Based on that figure, the man was ordered to pay child support of almost $2,400 pending trial. As for spousal support – for which the woman was claiming an additional $11,000 in monthly expenses – the court found that some of her listed expenses were a little high. For example, the $6,000 in monthly rent for the Forest Hill home might be reduced if the woman found more modest accommodation once the least was up. Still, the court found it reasonable for the man to pay this amount pending trial, given that it was a fixed and term-limited obligation that he had entered into when the couple was still living together. Most of the woman’s other expenses were also allowed by the court.

For the full text of the decision, see:

Glasco v. Bilz, 2012 ONSC 4556  http://canlii.ca/t/fsb8p

At Russell Alexander, Family Lawyers our focus is exclusively family law, offering pre-separation legal advice and assisting clients with family related issues including: custody and access, separation agreements, child and spousal support, division of family property, paternity disputes, and enforcement of court orders. For more information, visit us at www.RussellAlexander.com.

Husband Sabotages Wife’s Job – Then Claims She is Under-Employed

sabatage

Husband Sabotages Wife’s Job – Then Claims She is Under-Employed

Family law litigation has a well -deserved reputation for often being unpleasant: by definition, all disputes involve conflict but the addition of emotional factors frequently foster mud-slinging and accusations, sneaky tactics, and generally bad behaviour on the part of separated and divorcing spouses.

Although certainly not the worst I’ve seen, a decision from last week released by the Ontario Superior Court of Justice called Myers v. Myers illustrates this, and in particular shows how such tactics can sometimes backfire on the party perpetrating them.

The couple had been married for about 15 years when they separated. They had two children aged 16 and 12 at the time. Respecting the child custody arrangement, the court wrote:

After separation, they maintained their separate residences relatively close to one another in the Napanee area. They developed and maintained an equal time sharing regime for the children, who moved seamlessly from one parent’s home to the other. This continued until that arrangement was disrupted as a result of an incident in August 2010 during a baseball tournament in New Brunswick. [The daughter’s] baseball team was playing for the champanionship. The Respondent/father, a spectator, became involved in an incident which found several of the parents confront one another on the playing field. [The daughter] was embarrassed and angry at her father. Their relationship unfortunately deteriorated to the point where [the daughter] has refused to see her father as of December 2010. Since then, she has resided in the sole care and custody of her mother and has not had any contact with her father. Although this unfortunate estrangement could and should have been resolved a long time ago, it continues to linger. In my view, a little goodwill and some humility would likely restore the prior unblemished relationship of father and daughter. They both owe it to one another. [The other daughter] continues with the original sharing arrangement, spending equal time with each parent.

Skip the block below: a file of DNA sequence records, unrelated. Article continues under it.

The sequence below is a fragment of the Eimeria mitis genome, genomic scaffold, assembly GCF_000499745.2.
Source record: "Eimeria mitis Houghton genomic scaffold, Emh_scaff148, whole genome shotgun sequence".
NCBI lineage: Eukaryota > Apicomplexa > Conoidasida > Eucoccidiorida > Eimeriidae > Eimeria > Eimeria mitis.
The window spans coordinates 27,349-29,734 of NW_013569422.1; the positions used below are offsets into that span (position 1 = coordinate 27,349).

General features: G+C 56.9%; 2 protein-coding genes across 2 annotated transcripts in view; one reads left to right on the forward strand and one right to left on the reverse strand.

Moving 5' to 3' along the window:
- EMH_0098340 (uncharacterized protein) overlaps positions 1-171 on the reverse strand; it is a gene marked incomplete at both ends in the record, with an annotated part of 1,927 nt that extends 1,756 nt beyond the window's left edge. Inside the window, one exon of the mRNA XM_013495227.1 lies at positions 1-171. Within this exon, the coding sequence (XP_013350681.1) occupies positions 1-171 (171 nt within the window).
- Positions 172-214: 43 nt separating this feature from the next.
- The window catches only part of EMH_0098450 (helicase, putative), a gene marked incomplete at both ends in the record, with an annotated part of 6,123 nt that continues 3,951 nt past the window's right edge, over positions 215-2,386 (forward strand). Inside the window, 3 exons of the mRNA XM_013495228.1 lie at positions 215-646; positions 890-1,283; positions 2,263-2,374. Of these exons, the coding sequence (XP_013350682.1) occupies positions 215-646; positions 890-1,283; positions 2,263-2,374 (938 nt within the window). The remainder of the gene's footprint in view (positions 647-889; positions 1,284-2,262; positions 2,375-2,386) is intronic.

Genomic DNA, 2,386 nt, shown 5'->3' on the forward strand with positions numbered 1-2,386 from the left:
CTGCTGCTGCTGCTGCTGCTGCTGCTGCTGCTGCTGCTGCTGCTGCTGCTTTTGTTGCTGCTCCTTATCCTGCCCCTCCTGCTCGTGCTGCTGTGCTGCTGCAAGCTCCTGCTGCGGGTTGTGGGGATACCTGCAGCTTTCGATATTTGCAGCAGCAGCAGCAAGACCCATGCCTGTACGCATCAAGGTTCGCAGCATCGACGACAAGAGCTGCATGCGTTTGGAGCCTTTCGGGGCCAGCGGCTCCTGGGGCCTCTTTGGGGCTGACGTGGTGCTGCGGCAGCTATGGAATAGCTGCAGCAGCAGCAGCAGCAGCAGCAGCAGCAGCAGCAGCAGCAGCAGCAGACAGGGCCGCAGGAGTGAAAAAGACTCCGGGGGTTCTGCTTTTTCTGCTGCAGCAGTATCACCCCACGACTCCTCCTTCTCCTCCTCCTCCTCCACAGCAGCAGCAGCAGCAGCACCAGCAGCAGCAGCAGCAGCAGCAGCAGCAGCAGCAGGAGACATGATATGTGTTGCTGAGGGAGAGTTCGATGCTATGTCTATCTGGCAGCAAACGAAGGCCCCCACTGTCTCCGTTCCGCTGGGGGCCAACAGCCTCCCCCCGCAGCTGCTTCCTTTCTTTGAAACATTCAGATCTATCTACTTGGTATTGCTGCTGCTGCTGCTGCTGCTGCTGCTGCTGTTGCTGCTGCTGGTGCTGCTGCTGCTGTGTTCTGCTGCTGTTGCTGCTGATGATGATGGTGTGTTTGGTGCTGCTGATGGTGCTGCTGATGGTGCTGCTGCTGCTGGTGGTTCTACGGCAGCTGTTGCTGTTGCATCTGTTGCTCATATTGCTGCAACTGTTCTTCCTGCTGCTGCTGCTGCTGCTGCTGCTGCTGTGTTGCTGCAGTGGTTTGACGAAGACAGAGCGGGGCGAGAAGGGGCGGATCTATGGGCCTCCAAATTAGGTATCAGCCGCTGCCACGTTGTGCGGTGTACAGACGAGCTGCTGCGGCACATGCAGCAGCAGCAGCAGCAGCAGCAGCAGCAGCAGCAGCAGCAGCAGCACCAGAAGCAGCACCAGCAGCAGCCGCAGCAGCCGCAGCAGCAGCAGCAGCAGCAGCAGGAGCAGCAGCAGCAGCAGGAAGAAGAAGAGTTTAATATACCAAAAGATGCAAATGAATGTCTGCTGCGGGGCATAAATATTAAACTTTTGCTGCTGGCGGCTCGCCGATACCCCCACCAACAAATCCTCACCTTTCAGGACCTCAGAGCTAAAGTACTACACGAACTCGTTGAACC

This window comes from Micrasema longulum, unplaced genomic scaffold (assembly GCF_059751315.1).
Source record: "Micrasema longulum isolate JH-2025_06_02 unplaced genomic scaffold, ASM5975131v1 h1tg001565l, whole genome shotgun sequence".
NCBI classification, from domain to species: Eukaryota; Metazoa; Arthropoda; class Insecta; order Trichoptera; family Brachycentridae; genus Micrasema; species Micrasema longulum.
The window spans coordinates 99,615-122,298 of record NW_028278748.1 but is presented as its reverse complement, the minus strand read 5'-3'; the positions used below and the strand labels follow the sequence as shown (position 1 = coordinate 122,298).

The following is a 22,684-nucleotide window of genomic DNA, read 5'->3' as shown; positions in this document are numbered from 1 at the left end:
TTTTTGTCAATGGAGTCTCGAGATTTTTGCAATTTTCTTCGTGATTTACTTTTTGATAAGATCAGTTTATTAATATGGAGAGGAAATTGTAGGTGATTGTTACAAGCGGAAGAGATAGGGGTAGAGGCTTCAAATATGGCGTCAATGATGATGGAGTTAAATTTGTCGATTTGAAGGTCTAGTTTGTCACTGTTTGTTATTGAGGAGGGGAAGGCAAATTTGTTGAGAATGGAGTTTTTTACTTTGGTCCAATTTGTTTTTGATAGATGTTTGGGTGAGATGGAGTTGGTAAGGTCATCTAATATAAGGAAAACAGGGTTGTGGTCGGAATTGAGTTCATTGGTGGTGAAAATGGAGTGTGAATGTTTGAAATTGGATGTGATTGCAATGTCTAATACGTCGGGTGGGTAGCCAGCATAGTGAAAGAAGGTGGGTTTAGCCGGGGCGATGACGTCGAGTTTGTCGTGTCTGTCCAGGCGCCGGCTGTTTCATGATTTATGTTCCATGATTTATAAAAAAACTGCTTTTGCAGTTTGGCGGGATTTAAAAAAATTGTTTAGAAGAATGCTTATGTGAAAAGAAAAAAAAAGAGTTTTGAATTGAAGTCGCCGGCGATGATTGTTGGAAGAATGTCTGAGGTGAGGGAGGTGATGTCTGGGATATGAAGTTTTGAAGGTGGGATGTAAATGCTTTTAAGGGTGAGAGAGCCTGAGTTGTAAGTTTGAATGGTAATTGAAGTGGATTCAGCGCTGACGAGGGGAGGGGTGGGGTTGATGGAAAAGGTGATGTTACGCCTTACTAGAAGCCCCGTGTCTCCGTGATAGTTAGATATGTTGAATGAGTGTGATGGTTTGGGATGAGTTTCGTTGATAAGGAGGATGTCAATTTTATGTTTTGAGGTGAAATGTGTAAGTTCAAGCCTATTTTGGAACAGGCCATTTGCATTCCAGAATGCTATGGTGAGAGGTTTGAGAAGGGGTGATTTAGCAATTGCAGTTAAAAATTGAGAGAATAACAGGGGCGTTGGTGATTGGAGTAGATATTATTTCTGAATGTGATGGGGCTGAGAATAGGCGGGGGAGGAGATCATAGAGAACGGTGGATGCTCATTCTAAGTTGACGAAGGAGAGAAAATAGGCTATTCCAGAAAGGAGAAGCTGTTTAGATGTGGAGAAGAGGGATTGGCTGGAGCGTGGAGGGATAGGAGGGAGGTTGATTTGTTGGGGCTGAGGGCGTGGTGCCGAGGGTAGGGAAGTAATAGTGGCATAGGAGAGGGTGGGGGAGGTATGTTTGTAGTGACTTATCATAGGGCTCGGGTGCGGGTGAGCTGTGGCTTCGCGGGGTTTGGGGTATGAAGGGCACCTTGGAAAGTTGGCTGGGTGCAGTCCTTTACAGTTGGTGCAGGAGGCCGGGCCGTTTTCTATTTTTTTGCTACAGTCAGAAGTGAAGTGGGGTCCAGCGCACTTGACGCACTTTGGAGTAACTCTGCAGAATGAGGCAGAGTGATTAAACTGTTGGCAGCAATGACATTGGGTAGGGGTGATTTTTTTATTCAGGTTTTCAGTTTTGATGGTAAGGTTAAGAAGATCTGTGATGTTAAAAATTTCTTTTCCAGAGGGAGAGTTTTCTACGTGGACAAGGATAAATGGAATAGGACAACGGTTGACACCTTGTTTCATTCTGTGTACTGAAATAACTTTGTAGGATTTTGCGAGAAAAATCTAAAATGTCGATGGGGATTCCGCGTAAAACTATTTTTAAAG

The wife sought support from the husband, and claimed that he was routinely under-reporting his income from his self-employment as a plumber.

The husband, in turn, was asking for spousal support from the wife. However, her current work situation and income-earning capacity was in turmoil, a situation that was at least partly orchestrated by the husband himself.

This is because the wife, who had been employed with Legal Aid Ontario (LAO), had been the subject of a work-related complaint lodged by the husband himself in 2010 (i.e. after separation) that she was misconducting herself in her job, by directing legally-aided clients to her own lawyer. The court described the situation this way:

With respect to the Respondent’s complaint made to LAO, she has and continues to deny it. She states there is no substance, nor factual support for the complaint. In confronting the Respondent, he admitted to her that “if you throw enough s***, something will stick.” Additionally, the Respondent told her that if she were to discontinue her Application, he would withdraw his complaint to LAO. In this trial, the Respondent called no evidence to substantiate any of the allegations of his complaint to LAO. In fact, he admitted that he had no facts to support his complaint and that it was entirely an unsubstantiated feeling upon which he had acted. Nevertheless, it had a drastic adverse consequence for the Applicant. Despite her prior unblemished work record, she was in effect put on a dead end track by LAO, pending the outcome of the investigation launched as a result of the complaint. To this day, the investigation does not appear to have reached an official conclusion.

Not surprisingly, the allegation took its toll on the wife personally: She had been removed from the front lines of her workplace, had been instructed to work from home, gradually became depressed and struggled with her work. Her doctor recommended a leave of absence, and she sought counselling. She was eventually diagnosed with post-traumatic stress disorder.

On the husband’s motivation for filing the complaint, the court wrote:

I find the complaint made by the Respondent to be malicious and without substance. By his own admission, the Respondent acknowledged the complaint was in retaliation by him to the Applicant’s actions in attempting to identify the particulars of any cash transactions in which he may have been involved with respect to his business. He acknowledged that he had no information regarding the Applicant’s status of her employment with LAO and had no information regarding her emotional disability resulting from the complaint which he launched. To his credit, he has accepted that the Applicant has gone through a difficult period as a result of his unfounded complaint.